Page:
There has been a lot of talk in the last few years on the deteriorating state of the tourism industry, not just in Kenya but in all of Africa. What with radical groups such as the Al Shabaab and Boko Haram causing the issuance of travel advisories against various African states, and governmental policies by others like South Africa that seek to sabotage travel within Africa by making it impossible to get visas to their countries. Articles have been written seeking to solve this problem, creating a hope for foreign income coming in from the East.
We all look to Asia for a savior instead of seeking home grown solutions to these problems. We have covered before how important information technology has been and will be to the economic turnaround of the continent and in this precarious industry, it is no different. The revolution of IT has had profound implications for the management of the tourism industry, mainly by enabling efficient co-operation within the industry and by offering tools for globalisation. In few other economic activities are the generation, gathering, processing, application and communication of information as important for day-to-day operations.
The rapid development of both supply and demand makes IT an imperative partner and thus it increasingly plays a more critical role in tourism marketing, distribution, promotion and co-ordination. The re-engineering of these processes generates a paradigm-shift altering the structure of the entire industry. We will look today at how IT provides unprecedented opportunities for the industry as they continue bridging the the gap between consumers and suppliers and empower closer interaction.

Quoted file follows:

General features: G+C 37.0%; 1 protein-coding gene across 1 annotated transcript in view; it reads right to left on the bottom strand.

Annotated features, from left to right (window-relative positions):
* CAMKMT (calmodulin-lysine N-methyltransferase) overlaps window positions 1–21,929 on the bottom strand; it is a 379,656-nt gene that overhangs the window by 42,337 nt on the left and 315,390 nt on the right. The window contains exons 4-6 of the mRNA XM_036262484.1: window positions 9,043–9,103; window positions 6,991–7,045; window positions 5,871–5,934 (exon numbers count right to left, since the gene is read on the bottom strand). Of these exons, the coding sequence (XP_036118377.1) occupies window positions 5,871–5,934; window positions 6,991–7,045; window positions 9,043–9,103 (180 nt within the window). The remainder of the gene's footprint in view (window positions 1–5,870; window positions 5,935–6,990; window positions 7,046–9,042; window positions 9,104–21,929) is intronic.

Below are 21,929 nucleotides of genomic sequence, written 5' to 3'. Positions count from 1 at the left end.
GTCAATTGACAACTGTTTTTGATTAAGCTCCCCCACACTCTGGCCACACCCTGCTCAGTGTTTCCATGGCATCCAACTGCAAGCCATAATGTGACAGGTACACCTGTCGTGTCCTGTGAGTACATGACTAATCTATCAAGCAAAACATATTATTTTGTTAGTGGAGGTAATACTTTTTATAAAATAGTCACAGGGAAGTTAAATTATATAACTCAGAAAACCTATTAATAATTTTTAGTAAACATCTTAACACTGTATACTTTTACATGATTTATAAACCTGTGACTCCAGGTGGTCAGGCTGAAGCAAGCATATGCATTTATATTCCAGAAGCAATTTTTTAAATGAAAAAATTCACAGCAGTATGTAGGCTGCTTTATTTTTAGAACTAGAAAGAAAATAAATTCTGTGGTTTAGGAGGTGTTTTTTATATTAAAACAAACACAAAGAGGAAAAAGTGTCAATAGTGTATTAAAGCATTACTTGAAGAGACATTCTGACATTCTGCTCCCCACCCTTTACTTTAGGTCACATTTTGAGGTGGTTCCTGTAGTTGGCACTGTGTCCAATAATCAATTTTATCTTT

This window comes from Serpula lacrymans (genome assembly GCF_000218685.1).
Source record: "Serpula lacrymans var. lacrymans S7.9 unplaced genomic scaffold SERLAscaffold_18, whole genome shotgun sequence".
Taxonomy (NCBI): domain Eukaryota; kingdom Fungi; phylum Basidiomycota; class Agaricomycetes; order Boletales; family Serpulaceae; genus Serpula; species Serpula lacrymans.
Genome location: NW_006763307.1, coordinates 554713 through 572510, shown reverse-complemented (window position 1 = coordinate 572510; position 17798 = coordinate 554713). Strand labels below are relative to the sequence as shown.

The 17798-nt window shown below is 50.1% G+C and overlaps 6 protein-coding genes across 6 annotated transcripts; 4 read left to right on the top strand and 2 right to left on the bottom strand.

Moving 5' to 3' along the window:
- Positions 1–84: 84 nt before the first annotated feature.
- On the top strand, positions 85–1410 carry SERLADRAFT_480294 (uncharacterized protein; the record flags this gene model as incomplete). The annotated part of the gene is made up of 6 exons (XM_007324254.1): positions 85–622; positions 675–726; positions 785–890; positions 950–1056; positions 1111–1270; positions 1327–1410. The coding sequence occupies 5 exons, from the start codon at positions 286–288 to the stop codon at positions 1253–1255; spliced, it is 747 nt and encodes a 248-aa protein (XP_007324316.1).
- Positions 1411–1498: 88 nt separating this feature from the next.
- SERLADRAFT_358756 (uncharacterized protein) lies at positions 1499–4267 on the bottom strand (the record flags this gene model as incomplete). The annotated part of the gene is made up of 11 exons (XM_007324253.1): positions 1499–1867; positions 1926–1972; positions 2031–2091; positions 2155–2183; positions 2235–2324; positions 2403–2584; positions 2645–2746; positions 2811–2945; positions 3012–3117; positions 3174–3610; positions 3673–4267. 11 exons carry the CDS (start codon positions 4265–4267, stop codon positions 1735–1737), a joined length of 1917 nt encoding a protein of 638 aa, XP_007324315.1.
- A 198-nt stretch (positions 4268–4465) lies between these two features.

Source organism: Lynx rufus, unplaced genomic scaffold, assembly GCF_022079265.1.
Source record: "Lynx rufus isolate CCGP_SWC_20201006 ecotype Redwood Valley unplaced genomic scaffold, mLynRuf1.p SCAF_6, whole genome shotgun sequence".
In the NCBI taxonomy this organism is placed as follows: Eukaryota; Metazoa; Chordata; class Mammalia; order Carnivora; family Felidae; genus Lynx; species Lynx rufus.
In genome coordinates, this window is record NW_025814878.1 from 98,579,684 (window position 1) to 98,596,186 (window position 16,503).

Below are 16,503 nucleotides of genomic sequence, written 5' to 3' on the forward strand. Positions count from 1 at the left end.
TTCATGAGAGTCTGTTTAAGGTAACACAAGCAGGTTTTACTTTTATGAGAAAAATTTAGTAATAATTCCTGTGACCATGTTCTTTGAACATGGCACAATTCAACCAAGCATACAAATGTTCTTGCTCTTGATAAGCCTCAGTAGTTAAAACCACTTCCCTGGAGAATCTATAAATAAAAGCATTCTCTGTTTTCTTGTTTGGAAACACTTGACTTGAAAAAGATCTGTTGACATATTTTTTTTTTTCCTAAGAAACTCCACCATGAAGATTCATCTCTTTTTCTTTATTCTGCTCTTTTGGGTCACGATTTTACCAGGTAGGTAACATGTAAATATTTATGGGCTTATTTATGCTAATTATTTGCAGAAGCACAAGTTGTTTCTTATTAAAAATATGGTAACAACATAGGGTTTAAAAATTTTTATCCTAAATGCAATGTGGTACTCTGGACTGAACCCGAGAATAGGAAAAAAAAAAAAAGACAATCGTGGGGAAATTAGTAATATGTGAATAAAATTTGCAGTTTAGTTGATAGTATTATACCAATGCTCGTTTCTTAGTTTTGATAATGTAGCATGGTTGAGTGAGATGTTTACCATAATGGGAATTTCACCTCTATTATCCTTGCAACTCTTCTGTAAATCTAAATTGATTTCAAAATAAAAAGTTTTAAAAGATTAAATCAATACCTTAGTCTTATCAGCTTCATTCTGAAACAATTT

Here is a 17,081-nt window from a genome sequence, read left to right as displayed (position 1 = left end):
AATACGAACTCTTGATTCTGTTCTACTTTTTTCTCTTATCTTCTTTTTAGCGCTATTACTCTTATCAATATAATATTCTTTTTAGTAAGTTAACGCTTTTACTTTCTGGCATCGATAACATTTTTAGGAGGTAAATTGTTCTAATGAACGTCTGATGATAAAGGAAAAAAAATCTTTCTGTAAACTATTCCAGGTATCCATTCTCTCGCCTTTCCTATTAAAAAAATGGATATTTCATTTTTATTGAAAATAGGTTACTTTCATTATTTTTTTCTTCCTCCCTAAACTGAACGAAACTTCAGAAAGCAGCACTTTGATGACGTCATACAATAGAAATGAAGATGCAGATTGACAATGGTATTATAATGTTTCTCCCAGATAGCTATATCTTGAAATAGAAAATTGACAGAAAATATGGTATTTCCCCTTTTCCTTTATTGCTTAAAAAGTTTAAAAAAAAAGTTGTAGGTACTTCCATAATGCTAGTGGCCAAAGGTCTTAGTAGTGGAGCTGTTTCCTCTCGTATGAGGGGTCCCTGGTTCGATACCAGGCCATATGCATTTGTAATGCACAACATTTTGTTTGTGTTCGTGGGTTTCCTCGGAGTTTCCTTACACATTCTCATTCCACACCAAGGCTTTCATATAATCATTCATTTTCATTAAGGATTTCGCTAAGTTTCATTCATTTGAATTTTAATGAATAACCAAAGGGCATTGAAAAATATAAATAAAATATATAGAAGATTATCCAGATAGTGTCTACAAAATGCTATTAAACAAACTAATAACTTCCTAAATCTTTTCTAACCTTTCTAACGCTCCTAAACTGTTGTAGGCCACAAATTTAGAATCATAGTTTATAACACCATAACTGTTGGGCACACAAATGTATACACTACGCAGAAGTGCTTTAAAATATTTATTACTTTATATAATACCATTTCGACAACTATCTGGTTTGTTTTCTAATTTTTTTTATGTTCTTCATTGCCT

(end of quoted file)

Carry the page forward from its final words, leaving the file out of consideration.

The tourism industry is often defined as the sectored system of innovation and production. This sectored system in tourism is extremely complex; given the fact that the tourism products and actors changes due to changes in the external forces.
Tourism as an industry has three major components: Attraction, Accommodation and Transport. To achieve success in the industry, all these have to be catered to adequately.
Transport provides the essential link between tourism origin linkage destination and it facilitates the movement of holidaymakers, business travelers, people visiting friends and relatives and those undertaking educational and health tourism. Before setting out on a journey of any kind, every traveler makes sure which Transport Company has a good safety record. By extensive us of online marketing systems of brand and image building, companies create and maintain a competitive advantage over each other by their smart use of online influencers amongst other more traditional IT tools of propagating information i.e Computer Reservation Systems and Global Distribution Systems.
In the accommodation sector also the contribution of information technology is prominent. Any individual or group wishing to travel to any part of the world now has an easy access to the accommodation service providers. A visitor can access an information about the kind of hotels at the destination, their ranges of product, the price and other relevant information without leaving his/her office or home. What one has to do is to ring up a travel agency and get the expert advice. The rise of start ups like AirBnB is a good example of how IT systems create easy channels for new players to get an in on the market by innovating the idea of the traditional travel experience, making accommodation cheaper and more readily available for a huge economic demographic that was previously ignored.
The attraction owners particularly the national tourist offices discharge their duty of promoting their country’s tourist attractions using the information technology products. Information through promotional videos, Internet websites, television advertisements and travel documentaries are the main information dissemination tools.
Reservation systems, distributed multimedia systems, highly mobile working places, electronic markets, and the dominant position of tourism applications in the Internet are noticeable results of this development.
With extensive internet use via the online and mobile platforms, throughout all stages of the travel experience, players in the travel and tourism industry are adapting marketing strategies in order to maximise their visibility and to maintain competitive advantage. Moreover, there is a clear shift in booking patterns toward mobile and tablet booking devices. How have the advent of CRS, GDS and the internet impacted travel agencies? That, we will answer next time.